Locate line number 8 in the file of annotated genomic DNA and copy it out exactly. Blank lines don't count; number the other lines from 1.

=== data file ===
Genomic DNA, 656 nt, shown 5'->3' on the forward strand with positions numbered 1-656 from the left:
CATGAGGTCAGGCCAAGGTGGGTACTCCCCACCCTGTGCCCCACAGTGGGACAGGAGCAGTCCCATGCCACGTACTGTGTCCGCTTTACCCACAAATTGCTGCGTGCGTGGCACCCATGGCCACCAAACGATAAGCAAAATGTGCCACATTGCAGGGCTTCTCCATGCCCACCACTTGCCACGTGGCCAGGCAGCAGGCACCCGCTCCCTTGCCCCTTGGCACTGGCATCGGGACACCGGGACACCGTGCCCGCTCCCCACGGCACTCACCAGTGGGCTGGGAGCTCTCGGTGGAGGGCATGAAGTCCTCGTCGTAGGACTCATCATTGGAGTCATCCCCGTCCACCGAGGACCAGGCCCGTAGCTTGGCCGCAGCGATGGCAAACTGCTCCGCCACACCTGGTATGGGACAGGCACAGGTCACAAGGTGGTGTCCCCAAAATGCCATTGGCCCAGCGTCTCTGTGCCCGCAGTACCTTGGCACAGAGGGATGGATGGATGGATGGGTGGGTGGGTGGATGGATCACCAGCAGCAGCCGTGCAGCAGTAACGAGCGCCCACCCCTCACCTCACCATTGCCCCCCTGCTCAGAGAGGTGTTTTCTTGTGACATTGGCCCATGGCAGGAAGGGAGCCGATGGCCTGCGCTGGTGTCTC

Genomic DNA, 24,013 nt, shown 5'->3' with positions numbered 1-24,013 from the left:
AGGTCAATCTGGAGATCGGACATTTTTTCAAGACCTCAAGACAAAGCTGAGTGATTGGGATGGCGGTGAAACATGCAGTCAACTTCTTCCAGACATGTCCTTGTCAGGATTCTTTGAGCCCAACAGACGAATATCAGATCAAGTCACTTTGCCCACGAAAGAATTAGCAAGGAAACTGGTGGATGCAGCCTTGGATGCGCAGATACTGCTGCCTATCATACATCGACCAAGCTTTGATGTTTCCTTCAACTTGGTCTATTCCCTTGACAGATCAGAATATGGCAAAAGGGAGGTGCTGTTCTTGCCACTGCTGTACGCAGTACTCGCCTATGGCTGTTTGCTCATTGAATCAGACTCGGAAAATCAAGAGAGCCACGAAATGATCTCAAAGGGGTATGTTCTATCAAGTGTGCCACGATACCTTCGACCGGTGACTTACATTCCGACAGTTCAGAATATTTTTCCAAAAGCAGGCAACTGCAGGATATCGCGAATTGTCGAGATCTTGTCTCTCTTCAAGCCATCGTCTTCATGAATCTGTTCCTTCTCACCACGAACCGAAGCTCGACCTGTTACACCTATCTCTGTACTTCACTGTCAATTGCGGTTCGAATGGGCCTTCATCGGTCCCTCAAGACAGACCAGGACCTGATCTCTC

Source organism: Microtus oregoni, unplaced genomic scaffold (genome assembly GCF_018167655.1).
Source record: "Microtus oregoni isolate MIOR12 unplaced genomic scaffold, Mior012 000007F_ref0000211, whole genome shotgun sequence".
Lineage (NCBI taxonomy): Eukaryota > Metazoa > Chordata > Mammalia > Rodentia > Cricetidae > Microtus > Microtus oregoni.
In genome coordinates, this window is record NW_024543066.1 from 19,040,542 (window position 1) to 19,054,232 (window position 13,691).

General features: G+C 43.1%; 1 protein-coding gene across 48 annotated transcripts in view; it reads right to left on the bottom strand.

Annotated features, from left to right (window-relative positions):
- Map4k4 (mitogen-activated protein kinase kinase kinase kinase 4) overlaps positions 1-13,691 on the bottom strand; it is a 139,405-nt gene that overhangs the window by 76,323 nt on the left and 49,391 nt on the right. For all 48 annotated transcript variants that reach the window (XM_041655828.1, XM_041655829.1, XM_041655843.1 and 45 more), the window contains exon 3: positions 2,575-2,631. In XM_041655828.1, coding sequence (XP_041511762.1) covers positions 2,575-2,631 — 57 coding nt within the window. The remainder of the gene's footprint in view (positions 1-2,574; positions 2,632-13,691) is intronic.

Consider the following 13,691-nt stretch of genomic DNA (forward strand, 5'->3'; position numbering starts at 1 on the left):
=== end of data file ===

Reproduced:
In genome coordinates, this window is record NW_024543066.1 from 19,040,542 (window position 1) to 19,054,232 (window position 13,691).